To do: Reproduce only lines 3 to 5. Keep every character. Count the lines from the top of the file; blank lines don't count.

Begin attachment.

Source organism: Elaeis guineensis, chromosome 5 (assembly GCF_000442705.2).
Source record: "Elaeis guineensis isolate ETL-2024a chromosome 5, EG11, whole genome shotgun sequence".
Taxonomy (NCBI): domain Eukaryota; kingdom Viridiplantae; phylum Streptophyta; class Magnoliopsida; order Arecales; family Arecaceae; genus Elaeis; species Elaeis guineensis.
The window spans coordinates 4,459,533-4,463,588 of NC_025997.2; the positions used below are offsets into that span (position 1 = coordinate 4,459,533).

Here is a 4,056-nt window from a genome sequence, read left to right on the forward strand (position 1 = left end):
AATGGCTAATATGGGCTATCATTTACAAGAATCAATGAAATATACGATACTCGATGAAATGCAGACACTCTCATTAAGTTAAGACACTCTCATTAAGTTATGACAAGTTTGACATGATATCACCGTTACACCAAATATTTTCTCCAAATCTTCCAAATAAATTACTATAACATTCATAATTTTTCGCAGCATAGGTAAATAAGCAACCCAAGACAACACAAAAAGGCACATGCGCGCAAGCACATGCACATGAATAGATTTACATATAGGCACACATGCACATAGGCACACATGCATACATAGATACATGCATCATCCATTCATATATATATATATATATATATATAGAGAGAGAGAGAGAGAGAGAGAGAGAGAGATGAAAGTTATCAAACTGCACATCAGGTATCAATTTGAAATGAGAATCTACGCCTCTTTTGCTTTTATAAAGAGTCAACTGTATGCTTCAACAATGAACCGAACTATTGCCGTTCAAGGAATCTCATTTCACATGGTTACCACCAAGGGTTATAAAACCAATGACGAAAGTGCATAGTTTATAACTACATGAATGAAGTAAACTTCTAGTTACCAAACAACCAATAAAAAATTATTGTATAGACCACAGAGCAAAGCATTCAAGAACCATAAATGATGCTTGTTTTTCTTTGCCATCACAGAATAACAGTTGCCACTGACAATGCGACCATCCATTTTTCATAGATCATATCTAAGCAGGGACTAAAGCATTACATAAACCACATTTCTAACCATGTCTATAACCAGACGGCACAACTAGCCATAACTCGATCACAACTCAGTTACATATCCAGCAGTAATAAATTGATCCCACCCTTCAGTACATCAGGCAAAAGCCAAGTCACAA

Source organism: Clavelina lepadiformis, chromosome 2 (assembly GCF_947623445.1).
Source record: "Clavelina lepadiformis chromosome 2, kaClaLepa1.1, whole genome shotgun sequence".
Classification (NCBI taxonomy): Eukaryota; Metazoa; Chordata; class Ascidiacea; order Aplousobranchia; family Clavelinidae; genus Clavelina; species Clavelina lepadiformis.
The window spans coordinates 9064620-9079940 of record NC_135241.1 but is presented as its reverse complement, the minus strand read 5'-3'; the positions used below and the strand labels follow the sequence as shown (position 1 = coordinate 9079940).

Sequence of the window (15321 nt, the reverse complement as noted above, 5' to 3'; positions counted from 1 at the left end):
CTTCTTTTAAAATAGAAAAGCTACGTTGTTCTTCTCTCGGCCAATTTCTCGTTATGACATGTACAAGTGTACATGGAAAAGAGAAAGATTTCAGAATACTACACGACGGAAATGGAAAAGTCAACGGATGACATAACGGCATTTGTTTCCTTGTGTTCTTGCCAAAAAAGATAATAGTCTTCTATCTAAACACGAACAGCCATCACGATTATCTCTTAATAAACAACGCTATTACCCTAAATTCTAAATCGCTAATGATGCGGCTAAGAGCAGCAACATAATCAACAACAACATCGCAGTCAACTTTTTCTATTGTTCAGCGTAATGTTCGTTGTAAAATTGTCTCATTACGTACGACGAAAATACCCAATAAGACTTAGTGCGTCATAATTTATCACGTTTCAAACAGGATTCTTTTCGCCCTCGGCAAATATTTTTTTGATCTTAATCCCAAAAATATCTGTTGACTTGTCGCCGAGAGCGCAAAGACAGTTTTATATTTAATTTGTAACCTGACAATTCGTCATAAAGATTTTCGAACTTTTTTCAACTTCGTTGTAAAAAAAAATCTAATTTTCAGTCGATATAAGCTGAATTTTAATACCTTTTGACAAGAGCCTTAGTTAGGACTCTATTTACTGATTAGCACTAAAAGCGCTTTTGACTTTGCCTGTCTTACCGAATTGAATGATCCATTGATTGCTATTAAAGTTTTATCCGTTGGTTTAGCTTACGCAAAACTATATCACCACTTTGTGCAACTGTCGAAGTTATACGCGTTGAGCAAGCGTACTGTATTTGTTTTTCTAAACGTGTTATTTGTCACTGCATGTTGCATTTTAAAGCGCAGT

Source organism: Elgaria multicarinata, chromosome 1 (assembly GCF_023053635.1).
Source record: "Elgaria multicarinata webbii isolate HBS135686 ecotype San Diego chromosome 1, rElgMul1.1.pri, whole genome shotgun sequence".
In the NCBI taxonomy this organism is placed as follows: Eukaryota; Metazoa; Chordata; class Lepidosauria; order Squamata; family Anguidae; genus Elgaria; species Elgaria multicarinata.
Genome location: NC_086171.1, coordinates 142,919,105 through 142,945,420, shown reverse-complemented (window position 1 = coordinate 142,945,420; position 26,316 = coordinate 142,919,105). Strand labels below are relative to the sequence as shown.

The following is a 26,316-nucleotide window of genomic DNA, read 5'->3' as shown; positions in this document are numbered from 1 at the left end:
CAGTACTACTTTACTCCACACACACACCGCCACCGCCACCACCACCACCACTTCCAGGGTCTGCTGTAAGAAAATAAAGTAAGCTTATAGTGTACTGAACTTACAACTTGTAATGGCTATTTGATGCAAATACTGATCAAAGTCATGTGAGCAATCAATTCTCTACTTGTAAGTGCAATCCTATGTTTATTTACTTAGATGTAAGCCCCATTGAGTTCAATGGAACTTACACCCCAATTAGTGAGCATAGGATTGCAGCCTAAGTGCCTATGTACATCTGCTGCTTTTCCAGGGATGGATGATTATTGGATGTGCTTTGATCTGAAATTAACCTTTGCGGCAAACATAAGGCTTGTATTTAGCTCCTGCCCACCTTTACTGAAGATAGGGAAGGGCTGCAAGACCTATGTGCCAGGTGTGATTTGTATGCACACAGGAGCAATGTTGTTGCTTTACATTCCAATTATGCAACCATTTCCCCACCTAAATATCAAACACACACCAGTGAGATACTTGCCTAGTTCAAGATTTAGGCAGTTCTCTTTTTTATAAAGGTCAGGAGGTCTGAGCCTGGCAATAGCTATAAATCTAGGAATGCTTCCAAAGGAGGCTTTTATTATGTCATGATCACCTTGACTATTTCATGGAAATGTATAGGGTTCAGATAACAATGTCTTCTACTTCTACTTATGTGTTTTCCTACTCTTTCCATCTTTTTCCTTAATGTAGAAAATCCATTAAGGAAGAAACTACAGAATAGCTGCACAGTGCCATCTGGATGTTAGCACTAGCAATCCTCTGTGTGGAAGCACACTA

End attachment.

Taxonomy (NCBI): domain Eukaryota; kingdom Viridiplantae; phylum Streptophyta; class Magnoliopsida; order Arecales; family Arecaceae; genus Elaeis; species Elaeis guineensis.
The window spans coordinates 4,459,533-4,463,588 of NC_025997.2; the positions used below are offsets into that span (position 1 = coordinate 4,459,533).

Here is a 4,056-nt window from a genome sequence, read left to right on the forward strand (position 1 = left end):